You Might Just Be A Downsider

What is a downsider?

If you think about emergency preparedness even though there is no emergency, you just might be a downsider. If you think it’s rather uncivilized to be rolling around in a luxury sedan while the country is in recession, you just might be a downsider.  If you don’t trust  Iran with nuclear weapons. If you think public bailouts of private failures are a bad idea. If you are on the lookout for Black Swans, you just might be a downsider. If you have solar panels on your house. If you have fresh water stored in your garage. If you own a gasoline powered generator. If you have no fond memories of inflation, you just might be a downsider. If FEMA’s performance after Katrina made you distrustful. If you’d rather learn CPR than wait for help to come. If you have ever been a floor warden at your place of business, you just might be a downsider. If you don’t trust McDonald’s to cook for you. If it bothers you that you can’t fix things that break. If you like watching the Discovery Channel. If you don’t want to be an addict to modern convenience,  you just might be a downsider.

Downsiders are not paranoid. Downsiders simply refuse to be bewildered, helpless or clueless. Downsiders are not excited about the downside, they just want to be cleareyed if such things happen. Downsiders are not hedging against  civilization to cash in on misery. Downsiders are not obsessed with zombies, the Mayan Calendar or the Book of Revelations. Downsiders are not Eloi or Morlocks, but we want to know what the future holds.  Downsiders are interested in being civil under all conditions, of keeping their heads when all about them are losing theirs. Downsiders have intellectual insurance. Downsiders are about figuring out how to live indifferent to fashion. Downsiders are about maintaing personal integrity tested in the worst of times. Downsiders are the enemy of panic.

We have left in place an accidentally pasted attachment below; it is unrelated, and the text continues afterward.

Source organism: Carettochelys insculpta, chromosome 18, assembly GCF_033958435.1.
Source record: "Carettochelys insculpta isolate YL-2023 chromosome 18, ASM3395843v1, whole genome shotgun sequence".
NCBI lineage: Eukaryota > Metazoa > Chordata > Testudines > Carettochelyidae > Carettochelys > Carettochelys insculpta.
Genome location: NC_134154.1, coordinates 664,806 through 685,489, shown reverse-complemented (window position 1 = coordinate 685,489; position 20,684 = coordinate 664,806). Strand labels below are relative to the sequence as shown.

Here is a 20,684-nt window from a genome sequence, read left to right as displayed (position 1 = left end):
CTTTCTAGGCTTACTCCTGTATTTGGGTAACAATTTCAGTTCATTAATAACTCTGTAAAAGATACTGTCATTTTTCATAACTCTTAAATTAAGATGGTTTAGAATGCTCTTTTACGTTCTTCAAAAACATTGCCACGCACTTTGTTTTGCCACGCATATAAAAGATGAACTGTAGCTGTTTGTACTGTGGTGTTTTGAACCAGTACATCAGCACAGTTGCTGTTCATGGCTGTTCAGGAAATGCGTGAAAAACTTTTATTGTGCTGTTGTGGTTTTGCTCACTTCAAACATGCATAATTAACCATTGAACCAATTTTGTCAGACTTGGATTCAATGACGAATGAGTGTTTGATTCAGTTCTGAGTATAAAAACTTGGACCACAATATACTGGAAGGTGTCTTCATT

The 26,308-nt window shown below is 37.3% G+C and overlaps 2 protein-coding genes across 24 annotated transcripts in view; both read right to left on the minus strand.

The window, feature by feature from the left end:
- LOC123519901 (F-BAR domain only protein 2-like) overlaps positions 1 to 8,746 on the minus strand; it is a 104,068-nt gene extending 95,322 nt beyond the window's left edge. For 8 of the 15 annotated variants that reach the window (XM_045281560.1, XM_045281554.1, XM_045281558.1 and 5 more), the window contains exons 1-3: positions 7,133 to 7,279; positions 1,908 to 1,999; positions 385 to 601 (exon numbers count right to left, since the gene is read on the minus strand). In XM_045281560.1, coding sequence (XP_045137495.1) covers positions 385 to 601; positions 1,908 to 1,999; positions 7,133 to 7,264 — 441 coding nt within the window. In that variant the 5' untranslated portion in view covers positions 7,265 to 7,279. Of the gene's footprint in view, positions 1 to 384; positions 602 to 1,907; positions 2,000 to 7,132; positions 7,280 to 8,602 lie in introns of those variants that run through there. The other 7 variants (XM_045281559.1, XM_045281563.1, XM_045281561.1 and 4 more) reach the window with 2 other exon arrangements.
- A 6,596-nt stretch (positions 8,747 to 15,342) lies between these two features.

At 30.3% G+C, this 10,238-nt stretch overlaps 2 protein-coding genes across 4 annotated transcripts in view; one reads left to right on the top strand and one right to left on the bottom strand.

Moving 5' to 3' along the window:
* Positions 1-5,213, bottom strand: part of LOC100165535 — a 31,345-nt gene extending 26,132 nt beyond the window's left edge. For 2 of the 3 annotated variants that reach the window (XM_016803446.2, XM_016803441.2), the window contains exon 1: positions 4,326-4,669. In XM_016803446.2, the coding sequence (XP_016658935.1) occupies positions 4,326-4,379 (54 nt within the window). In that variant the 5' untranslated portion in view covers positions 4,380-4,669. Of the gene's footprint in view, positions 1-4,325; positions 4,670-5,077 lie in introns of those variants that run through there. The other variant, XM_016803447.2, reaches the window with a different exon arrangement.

Come along with us. Explore the potential of life, not completely off the grid, but on the grid that malfunctions.

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19 thoughts on “You Might Just Be A Downsider

  1. M. Report

    Definitely a Downsider here; Acquired the attitude reading science fiction, which has
    a long strong streak of that viewpoint. Probably the best example is Niven and
    Pournelle’s ‘The Mote in God’s Eye’ which provides a blueprint for bulletproofing
    our society against the cycles of history, including the downer coming at us now.

    Reply
      1. Andrew Diseker

        I’d have to strongly recommend “Lucifer’s Hammer” by Niven and Pournelle as well, for how to deal with catastrophic natural disaster. Not that the comet coming close next year has anything to do with it, but the echoes can make your neck hairs stand up a bit. I’d call it a nice “downsider” novel.

  2. Pingback: “You Might Just Be A Downsider” – Yeah, that sounds sorta like me… heh. | Wizwow's World

  3. Wilbur Post

    A downsider might be a person that says “It’s better to have something and not need it than to need something and not have it.” I know I’ve said that at least once.

    Reply
  4. harryschell

    Oh, yah, I am in. Great way to describe the thought process and viewpoint. Sort of like being in the “yellow zone” of alertness all the time, occasionally flickering in and out of “orange”.